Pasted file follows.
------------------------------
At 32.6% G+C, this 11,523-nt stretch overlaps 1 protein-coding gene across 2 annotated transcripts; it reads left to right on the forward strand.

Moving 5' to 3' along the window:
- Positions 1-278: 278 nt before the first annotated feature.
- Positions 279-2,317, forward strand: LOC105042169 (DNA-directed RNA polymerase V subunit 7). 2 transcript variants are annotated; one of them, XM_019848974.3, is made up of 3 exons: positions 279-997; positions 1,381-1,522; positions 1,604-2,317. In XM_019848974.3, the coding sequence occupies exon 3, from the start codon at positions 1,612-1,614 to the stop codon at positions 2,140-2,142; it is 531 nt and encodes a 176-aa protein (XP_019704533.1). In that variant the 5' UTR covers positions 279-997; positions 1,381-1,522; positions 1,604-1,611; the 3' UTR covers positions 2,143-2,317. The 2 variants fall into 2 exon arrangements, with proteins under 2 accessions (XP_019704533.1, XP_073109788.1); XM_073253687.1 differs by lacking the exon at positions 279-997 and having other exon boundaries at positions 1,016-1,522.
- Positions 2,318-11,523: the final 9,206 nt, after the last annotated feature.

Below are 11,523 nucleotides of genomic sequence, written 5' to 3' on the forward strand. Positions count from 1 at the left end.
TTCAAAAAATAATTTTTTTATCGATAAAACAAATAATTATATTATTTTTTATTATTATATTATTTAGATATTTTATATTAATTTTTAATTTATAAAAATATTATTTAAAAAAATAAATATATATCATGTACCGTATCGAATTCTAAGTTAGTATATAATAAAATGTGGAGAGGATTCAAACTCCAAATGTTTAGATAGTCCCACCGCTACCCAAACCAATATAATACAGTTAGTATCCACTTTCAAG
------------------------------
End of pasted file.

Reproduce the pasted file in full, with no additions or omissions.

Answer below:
At 32.6% G+C, this 11,523-nt stretch overlaps 1 protein-coding gene across 2 annotated transcripts; it reads left to right on the forward strand.

Moving 5' to 3' along the window:
- Positions 1-278: 278 nt before the first annotated feature.
- Positions 279-2,317, forward strand: LOC105042169 (DNA-directed RNA polymerase V subunit 7). 2 transcript variants are annotated; one of them, XM_019848974.3, is made up of 3 exons: positions 279-997; positions 1,381-1,522; positions 1,604-2,317. In XM_019848974.3, the coding sequence occupies exon 3, from the start codon at positions 1,612-1,614 to the stop codon at positions 2,140-2,142; it is 531 nt and encodes a 176-aa protein (XP_019704533.1). In that variant the 5' UTR covers positions 279-997; positions 1,381-1,522; positions 1,604-1,611; the 3' UTR covers positions 2,143-2,317. The 2 variants fall into 2 exon arrangements, with proteins under 2 accessions (XP_019704533.1, XP_073109788.1); XM_073253687.1 differs by lacking the exon at positions 279-997 and having other exon boundaries at positions 1,016-1,522.
- Positions 2,318-11,523: the final 9,206 nt, after the last annotated feature.

Below are 11,523 nucleotides of genomic sequence, written 5' to 3' on the forward strand. Positions count from 1 at the left end.
TTCAAAAAATAATTTTTTTATCGATAAAACAAATAATTATATTATTTTTTATTATTATATTATTTAGATATTTTATATTAATTTTTAATTTATAAAAATATTATTTAAAAAAATAAATATATATCATGTACCGTATCGAATTCTAAGTTAGTATATAATAAAATGTGGAGAGGATTCAAACTCCAAATGTTTAGATAGTCCCACCGCTACCCAAACCAATATAATACAGTTAGTATCCACTTTCAAG